Exxon Mobil Corporation
5959 Las Colinas Boulevard
Irving,TX 75039-2298

  Patrick T. Mulva
Vice President, Investor Relations
Secretary

ExxonMobil

June 12, 2003

Securities and Exchange Commission
450 Fifth Street NW
Washington, DC 20549-0609

E-mail address: rule-comments@sec.gov

Attention: Jonathan G. Katz, Secretary

RE: April 14, 2003 Request for Comments

Ladies and Gentlemen:

As Vice President - Investor Relations and Secretary of Exxon Mobil Corporation, I am writing to comment on recent proposals to change the proxy rules regarding the election of directors. Specifically, I wish to address the proposals under which shareholders owning a certain minimum percentage of a company's stock would be permitted to include their own competing director nominees in the company's proxy material. We believe this change is unnecessary and would be detrimental to good corporate governance.

A well-established procedure already exists under the proxy rules whereby any person who wishes to solicit votes for competing director candidates may do so using their own proxy card and soliciting material. This avoids the confusion for shareholders that would result from combining one or more dissident slates within the same set of soliciting material, and clearly allocates legal responsibility for the material to the soliciting party. We see no reason to change the existing structure, which presents shareholders with clear and understandable choices in the case of election contests.

The only substantive argument advanced by proponents of the "open ballot" is one of cost, i.e. that the company should be required to bear the cost of dissident shareholder campaigns. We believe this would be unfair to other shareholders, and we do not believe that cost is in fact an impediment to election contests.

Most advocates of the "open ballot" recognize that the process must be limited to shareholders holding a significant position -- anywhere from 1% to 5% or more of the company's outstanding shares.1 However, a shareholder or group owning such a significant stake can easily afford the cost of a proxy solicitation. By way of example, a 1% interest in ExxonMobil would represent almost 6.7 million shares with a market value at current prices of approximately $2.5 billion. The cash dividends alone on a 1% interest in ExxonMobil would be over $1.5 million per quarter at current rates.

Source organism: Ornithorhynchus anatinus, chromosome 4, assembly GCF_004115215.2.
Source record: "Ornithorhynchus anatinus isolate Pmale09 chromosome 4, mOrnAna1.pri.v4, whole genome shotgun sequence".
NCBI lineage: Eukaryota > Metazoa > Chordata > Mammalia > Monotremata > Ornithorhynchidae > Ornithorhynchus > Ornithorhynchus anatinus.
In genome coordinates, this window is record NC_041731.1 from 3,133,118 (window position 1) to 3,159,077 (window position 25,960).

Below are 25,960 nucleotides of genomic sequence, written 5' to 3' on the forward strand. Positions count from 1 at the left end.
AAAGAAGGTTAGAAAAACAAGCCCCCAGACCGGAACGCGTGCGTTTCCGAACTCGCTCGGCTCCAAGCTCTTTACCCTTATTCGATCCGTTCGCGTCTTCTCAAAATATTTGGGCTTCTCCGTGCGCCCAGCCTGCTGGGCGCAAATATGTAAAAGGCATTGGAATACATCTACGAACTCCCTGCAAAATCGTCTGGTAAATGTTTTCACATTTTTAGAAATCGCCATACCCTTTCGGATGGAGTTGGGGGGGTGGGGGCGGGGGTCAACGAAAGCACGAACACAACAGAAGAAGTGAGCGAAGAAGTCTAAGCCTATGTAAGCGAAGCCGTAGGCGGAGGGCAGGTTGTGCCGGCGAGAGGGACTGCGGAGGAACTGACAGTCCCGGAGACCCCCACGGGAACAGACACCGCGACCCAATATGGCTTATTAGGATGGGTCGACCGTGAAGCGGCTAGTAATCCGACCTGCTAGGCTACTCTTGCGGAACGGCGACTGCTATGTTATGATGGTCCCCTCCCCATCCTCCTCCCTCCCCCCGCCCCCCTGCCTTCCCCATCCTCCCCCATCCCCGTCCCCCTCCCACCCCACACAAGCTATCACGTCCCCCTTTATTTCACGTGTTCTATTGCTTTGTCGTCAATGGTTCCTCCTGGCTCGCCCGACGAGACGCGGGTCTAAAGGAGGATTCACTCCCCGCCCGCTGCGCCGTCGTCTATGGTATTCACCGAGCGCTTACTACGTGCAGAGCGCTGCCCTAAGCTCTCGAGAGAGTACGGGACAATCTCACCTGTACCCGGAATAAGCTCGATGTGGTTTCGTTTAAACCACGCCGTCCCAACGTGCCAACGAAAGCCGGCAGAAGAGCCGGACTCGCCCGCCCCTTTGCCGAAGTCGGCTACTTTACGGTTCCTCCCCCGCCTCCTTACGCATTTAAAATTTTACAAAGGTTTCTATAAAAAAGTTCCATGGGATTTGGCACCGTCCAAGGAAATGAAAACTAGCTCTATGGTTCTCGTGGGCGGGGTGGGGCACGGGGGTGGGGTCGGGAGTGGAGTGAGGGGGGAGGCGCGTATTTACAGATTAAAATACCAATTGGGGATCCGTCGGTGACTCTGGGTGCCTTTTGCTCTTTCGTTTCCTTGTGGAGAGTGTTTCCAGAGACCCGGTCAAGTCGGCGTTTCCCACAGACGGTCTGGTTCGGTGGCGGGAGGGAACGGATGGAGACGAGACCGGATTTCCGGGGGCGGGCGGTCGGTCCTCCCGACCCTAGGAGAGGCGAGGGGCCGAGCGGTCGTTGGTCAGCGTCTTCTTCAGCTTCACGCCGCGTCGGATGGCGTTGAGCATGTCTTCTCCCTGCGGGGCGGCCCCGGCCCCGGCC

We also believe the so-called "open ballot" procedure would detract from good corporate governance. The premise of recent reforms, such as SEC rules under Sarbanes-Oxley and pending NYSE corporate governance changes, is that shareholders are best served by a strong, independent board and board committees. In particular, pending NYSE rules will require listed companies to have an entirely independent nominating and corporate governance committee.

The open ballot process is contrary to the premise of these other reforms, which have not yet been given a chance to work. Under the open ballot, it would not be possible to ensure that the elected members of the board meet the required standards for independence and financial literacy, or to ensure compliance with other requirements such as the antitrust laws. The election contest resulting from open ballots could also, we believe, lead to the election of "special interest" directors who seek to represent particular constituencies, rather than all shareholders, and deprive the board of vital experience through excessive board turnover.

For all the above reasons, we oppose the "open ballot" and urge the SEC to stay on course with the significant corporate governance reforms already enacted.

Sincerely,

/s/ Patrick T. Mulva

cc: Chairman William H. Donaldson
Commissioner Paul S. Atkins
Commissioner Roel C. Campos
Commissioner Cynthia A. Glassman
Commissioner Harvey J. Goldschmid
Director Alan L. Beller, Division of Corporation Finance
Deputy Director Martin P. Dunn, Division of Corporation Finance

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1 The alternative would be to allow every shareholder to include their own director candidates in the company's proxy. We believe this would lead to a large number of frivolous or unqualified nominations, overwhelming the proxy material and making it very difficult for shareholders to make informed voting decisions.